Tag Archives: security

Best Browser Extensions In 2019 For Chrome, Firefox, & Brave

Writing a list of best extensions is a little fraught because they get discontinued or superseded at a pretty quick rate. But here are the browser extensions I recommend:

(If you spot any good extensions I’ve missed please let me know in the comments.)

Chrome/Brave

  • Decentraleyes: Privacy protection. Protects you against tracking through “free”, centralised, content delivery.
  • Fakespot: Find out if an Amazon product’s reviews are legit.
  • HTTPS Everywhere: Online security. Forces websites through HTTPS if it is available. A good one to set up on your parent’s web browsers.
  • IDN Safe: Online security. Spots spoof domain names.
  • LastPass: Password security. The best free password tool IMO.
  • Location Guard: Privacy protection. Protects you from giving away your exact geographic location to websites.
  • Mercury Reader: Distraction-free reading. Instantly transform long articles into a reading-friendly format. Useful when saving articles as well.
  • PixelBlock: Privacy protection. Blocks people from tracking when you open/read their emails in Gmail.
  • Privacy Badger: Online security and privacy protection. Blocks online trackers.
  • Push to Kindle: Send articles to your Kindle to read.
  • BONUS = The Signal Messenger in-browser version (Chrome App) is pretty great too.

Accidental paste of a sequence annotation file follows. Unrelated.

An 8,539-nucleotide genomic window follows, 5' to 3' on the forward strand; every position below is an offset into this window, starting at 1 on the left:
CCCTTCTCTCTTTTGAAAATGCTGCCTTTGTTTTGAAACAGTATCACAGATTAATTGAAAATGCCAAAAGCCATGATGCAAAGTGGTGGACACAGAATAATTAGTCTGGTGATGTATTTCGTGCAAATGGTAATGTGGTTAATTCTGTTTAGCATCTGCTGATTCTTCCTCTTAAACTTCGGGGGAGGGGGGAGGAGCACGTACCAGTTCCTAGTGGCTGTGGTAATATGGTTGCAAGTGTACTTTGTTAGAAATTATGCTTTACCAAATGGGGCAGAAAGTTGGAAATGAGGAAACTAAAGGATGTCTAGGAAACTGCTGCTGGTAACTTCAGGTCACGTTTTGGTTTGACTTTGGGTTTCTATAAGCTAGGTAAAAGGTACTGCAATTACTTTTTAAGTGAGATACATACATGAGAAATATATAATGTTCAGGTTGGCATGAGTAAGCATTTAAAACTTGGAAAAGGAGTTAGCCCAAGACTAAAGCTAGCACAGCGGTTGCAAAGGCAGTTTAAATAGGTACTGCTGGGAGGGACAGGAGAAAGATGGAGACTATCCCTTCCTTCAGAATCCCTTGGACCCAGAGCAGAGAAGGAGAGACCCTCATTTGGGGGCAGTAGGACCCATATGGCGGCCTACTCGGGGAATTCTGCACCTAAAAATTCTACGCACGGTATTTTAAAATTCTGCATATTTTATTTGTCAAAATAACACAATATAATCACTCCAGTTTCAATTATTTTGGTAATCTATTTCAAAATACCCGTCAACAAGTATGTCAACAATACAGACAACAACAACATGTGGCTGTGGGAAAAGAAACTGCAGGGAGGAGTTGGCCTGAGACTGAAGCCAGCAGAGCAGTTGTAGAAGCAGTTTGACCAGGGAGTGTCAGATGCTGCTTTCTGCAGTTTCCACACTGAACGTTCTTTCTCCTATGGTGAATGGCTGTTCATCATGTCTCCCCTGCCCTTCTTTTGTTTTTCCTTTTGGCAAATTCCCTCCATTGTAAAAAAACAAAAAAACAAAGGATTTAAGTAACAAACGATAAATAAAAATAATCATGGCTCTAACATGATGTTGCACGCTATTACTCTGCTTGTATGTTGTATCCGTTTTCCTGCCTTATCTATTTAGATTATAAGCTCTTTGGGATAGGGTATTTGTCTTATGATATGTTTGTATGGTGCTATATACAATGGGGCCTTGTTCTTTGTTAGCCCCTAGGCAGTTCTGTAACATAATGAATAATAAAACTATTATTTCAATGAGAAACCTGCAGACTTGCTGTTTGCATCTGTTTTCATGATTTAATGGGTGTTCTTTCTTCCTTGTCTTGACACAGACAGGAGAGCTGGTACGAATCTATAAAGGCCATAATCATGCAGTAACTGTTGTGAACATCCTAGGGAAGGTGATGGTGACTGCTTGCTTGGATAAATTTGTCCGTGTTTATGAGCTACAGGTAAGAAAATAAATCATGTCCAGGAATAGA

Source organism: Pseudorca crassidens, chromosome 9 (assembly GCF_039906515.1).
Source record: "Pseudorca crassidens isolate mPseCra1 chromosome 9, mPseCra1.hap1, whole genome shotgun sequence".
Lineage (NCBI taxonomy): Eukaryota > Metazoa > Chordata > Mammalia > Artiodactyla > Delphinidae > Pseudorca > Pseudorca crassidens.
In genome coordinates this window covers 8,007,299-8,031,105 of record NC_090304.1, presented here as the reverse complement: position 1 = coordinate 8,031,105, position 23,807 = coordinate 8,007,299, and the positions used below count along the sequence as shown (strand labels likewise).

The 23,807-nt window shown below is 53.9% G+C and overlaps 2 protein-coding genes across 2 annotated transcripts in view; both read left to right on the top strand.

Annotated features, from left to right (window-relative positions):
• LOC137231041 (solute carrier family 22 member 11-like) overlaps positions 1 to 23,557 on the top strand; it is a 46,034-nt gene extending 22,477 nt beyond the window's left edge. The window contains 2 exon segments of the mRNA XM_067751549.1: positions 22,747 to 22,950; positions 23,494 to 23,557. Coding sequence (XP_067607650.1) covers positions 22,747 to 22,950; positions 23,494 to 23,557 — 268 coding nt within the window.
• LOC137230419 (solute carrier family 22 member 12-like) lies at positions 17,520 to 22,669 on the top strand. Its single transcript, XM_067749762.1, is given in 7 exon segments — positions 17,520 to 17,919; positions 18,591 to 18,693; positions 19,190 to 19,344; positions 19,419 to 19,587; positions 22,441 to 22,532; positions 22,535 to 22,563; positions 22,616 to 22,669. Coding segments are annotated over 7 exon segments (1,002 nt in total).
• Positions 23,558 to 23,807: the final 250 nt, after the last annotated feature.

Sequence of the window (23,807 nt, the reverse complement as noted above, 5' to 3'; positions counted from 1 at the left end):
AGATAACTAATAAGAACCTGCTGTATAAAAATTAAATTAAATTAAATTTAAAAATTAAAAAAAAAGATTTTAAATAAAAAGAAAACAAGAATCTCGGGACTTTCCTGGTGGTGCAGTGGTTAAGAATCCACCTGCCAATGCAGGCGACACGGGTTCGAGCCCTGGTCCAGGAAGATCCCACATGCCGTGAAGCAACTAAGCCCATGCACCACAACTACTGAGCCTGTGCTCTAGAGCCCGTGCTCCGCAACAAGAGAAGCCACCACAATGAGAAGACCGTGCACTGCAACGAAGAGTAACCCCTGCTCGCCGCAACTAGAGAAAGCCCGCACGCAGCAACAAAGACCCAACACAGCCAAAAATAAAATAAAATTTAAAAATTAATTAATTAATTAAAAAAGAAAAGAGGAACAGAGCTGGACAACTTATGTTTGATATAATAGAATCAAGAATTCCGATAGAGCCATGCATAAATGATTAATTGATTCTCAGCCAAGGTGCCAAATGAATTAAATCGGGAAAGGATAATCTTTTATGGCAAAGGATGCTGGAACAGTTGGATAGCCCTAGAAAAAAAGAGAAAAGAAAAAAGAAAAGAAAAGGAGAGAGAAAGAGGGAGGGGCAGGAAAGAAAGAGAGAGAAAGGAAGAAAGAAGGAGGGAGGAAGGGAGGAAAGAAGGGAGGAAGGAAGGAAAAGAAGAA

Firefox

  • Decentraleyes: Privacy protection. Protects you against tracking through “free”, centralised, content delivery.
  • Facebook Container (if you are still using Facebook!) : Privacy protection. Isolate your Facebook activity so Facebook doesn’t follow you around the internet. A good one to set up on your parent’s web browsers. I wish this existed for Chrome TBH.
  • HTTPS Everywhere: Online security. Forces websites through HTTPS if it is available. Another good one to set up on your parent’s web browsers.
  • IDN Safe: Online security. Spots spoof domain names.
  • LastPass: Password security. The best free password tool IMO.
  • Location Guard: Privacy protection. Protects you from giving away your exact geographic location to websites.
  • Privacy Badger: Online security and privacy protection. Blocks online trackers.
  • Push to Kindle: Send articles to your Kindle to read.

(Notable omissions: I have chosen not to include any persistent personalised advertising-blocking opt out extensions. There are some available if you want to block that sort of thing.)

Watching Over Us Lovingly

cctv

In 2014, on holiday in Cornwall with my wife’s family, we were talking about CCTV and the government scanning emails. And I remember my wife’s brother-in-law saying “if you’ve got nothing to hide you’ve got nothing to fear”. At the time I didn’t know what to say. It felt like if I disagreed with that statement I was saying I had something to hide.